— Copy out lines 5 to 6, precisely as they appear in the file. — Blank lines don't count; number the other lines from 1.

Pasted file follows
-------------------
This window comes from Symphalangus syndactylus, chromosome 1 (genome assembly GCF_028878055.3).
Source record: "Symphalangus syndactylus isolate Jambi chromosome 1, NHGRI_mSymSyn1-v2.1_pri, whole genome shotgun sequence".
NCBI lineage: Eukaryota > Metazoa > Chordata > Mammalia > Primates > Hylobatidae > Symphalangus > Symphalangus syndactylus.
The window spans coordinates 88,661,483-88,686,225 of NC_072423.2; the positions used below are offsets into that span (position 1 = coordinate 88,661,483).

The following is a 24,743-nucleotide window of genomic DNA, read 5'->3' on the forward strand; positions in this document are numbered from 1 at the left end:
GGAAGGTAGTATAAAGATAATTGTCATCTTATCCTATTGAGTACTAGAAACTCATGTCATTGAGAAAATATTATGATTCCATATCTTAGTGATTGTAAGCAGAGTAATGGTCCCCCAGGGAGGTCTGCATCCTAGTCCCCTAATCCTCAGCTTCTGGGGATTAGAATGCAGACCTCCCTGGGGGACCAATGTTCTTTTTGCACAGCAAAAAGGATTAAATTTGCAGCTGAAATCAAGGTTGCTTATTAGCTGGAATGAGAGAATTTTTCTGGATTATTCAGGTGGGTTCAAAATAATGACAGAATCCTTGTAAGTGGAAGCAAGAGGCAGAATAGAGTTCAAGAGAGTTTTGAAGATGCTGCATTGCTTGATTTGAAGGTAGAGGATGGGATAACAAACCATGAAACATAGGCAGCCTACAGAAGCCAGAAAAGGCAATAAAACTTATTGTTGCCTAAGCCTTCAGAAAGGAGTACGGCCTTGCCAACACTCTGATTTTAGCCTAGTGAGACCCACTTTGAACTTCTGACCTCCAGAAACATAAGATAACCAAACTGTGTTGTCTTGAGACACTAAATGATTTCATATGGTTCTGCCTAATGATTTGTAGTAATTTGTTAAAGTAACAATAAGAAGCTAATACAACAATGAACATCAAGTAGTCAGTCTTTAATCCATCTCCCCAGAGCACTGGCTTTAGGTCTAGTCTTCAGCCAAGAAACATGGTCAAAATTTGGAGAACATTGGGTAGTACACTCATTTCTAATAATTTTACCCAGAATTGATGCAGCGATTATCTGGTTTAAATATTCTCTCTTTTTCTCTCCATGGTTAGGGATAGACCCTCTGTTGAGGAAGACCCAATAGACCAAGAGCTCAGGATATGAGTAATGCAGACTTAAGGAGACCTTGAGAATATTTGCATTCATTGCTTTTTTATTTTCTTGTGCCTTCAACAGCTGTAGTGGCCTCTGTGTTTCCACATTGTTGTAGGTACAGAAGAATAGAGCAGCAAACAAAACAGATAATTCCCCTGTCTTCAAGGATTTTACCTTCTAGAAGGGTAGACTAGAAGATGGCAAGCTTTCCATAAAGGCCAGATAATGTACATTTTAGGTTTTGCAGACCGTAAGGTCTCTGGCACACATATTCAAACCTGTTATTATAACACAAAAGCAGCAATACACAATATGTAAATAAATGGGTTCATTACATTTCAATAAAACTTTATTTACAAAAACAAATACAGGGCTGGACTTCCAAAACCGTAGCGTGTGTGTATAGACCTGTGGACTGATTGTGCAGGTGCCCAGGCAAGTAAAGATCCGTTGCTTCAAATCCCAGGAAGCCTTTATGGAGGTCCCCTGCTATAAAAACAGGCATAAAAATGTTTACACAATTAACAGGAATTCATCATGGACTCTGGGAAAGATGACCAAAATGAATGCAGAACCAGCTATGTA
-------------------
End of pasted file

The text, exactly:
The following is a 24,743-nucleotide window of genomic DNA, read 5'->3' on the forward strand; positions in this document are numbered from 1 at the left end:
GGAAGGTAGTATAAAGATAATTGTCATCTTATCCTATTGAGTACTAGAAACTCATGTCATTGAGAAAATATTATGATTCCATATCTTAGTGATTGTAAGCAGAGTAATGGTCCCCCAGGGAGGTCTGCATCCTAGTCCCCTAATCCTCAGCTTCTGGGGATTAGAATGCAGACCTCCCTGGGGGACCAATGTTCTTTTTGCACAGCAAAAAGGATTAAATTTGCAGCTGAAATCAAGGTTGCTTATTAGCTGGAATGAGAGAATTTTTCTGGATTATTCAGGTGGGTTCAAAATAATGACAGAATCCTTGTAAGTGGAAGCAAGAGGCAGAATAGAGTTCAAGAGAGTTTTGAAGATGCTGCATTGCTTGATTTGAAGGTAGAGGATGGGATAACAAACCATGAAACATAGGCAGCCTACAGAAGCCAGAAAAGGCAATAAAACTTATTGTTGCCTAAGCCTTCAGAAAGGAGTACGGCCTTGCCAACACTCTGATTTTAGCCTAGTGAGACCCACTTTGAACTTCTGACCTCCAGAAACATAAGATAACCAAACTGTGTTGTCTTGAGACACTAAATGATTTCATATGGTTCTGCCTAATGATTTGTAGTAATTTGTTAAAGTAACAATAAGAAGCTAATACAACAATGAACATCAAGTAGTCAGTCTTTAATCCATCTCCCCAGAGCACTGGCTTTAGGTCTAGTCTTCAGCCAAGAAACATGGTCAAAATTTGGAGAACATTGGGTAGTACACTCATTTCTAATAATTTTACCCAGAATTGATGCAGCGATTATCTGGTTTAAATATTCTCTCTTTTTCTCTCCATGGTTAGGGATAGACCCTCTGTTGAGGAAGACCCAATAGACCAAGAGCTCAGGATATGAGTAATGCAGACTTAAGGAGACCTTGAGAATATTTGCATTCATTGCTTTTTTATTTTCTTGTGCCTTCAACAGCTGTAGTGGCCTCTGTGTTTCCACATTGTTGTAGGTACAGAAGAATAGAGCAGCAAACAAAACAGATAATTCCCCTGTCTTCAAGGATTTTACCTTCTAGAAGGGTAGACTAGAAGATGGCAAGCTTTCCATAAAGGCCAGATAATGTACATTTTAGGTTTTGCAGACCGTAAGGTCTCTGGCACACATATTCAAACCTGTTATTATAACACAAAAGCAGCAATACACAATATGTAAATAAATGGGTTCATTACATTTCAATAAAACTTTATTTACAAAAACAAATACAGGGCTGGACTTCCAAAACCGTAGCGTGTGTGTATAGACCTGTGGACTGATTGTGCAGGTGCCCAGGCAAGTAAAGATCCGTTGCTTCAAATCCCAGGAAGCCTTTATGGAGGTCCCCTGCTATAAAAACAGGCATAAAAATGTTTACACAATTAACAGGAATTCATCATGGACTCTGGGAAAGATGACCAAAATGAATGCAGAACCAGCTATGTA